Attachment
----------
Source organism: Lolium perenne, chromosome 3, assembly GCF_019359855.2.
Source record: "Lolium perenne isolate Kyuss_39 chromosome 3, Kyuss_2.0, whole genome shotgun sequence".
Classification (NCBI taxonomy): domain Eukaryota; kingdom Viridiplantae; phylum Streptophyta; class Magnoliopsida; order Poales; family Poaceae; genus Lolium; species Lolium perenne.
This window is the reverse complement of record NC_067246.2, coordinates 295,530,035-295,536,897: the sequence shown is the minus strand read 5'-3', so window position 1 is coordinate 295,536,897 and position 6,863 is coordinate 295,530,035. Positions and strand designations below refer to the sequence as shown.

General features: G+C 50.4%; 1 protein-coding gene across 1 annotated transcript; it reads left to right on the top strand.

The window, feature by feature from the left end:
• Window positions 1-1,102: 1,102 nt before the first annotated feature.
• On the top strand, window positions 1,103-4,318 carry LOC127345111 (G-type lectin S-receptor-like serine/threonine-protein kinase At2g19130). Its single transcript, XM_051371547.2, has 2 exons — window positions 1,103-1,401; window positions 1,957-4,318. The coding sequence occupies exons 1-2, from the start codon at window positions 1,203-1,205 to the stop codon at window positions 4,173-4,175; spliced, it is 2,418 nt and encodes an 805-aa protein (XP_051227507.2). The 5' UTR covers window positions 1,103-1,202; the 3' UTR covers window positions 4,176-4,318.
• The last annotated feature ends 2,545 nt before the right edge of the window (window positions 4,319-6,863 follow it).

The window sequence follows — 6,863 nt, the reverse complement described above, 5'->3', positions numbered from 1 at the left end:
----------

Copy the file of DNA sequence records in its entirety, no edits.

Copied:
Source organism: Lolium perenne, chromosome 3, assembly GCF_019359855.2.
Source record: "Lolium perenne isolate Kyuss_39 chromosome 3, Kyuss_2.0, whole genome shotgun sequence".
Classification (NCBI taxonomy): domain Eukaryota; kingdom Viridiplantae; phylum Streptophyta; class Magnoliopsida; order Poales; family Poaceae; genus Lolium; species Lolium perenne.
This window is the reverse complement of record NC_067246.2, coordinates 295,530,035-295,536,897: the sequence shown is the minus strand read 5'-3', so window position 1 is coordinate 295,536,897 and position 6,863 is coordinate 295,530,035. Positions and strand designations below refer to the sequence as shown.

General features: G+C 50.4%; 1 protein-coding gene across 1 annotated transcript; it reads left to right on the top strand.

The window, feature by feature from the left end:
• Window positions 1-1,102: 1,102 nt before the first annotated feature.
• On the top strand, window positions 1,103-4,318 carry LOC127345111 (G-type lectin S-receptor-like serine/threonine-protein kinase At2g19130). Its single transcript, XM_051371547.2, has 2 exons — window positions 1,103-1,401; window positions 1,957-4,318. The coding sequence occupies exons 1-2, from the start codon at window positions 1,203-1,205 to the stop codon at window positions 4,173-4,175; spliced, it is 2,418 nt and encodes an 805-aa protein (XP_051227507.2). The 5' UTR covers window positions 1,103-1,202; the 3' UTR covers window positions 4,176-4,318.
• The last annotated feature ends 2,545 nt before the right edge of the window (window positions 4,319-6,863 follow it).

The window sequence follows — 6,863 nt, the reverse complement described above, 5'->3', positions numbered from 1 at the left end: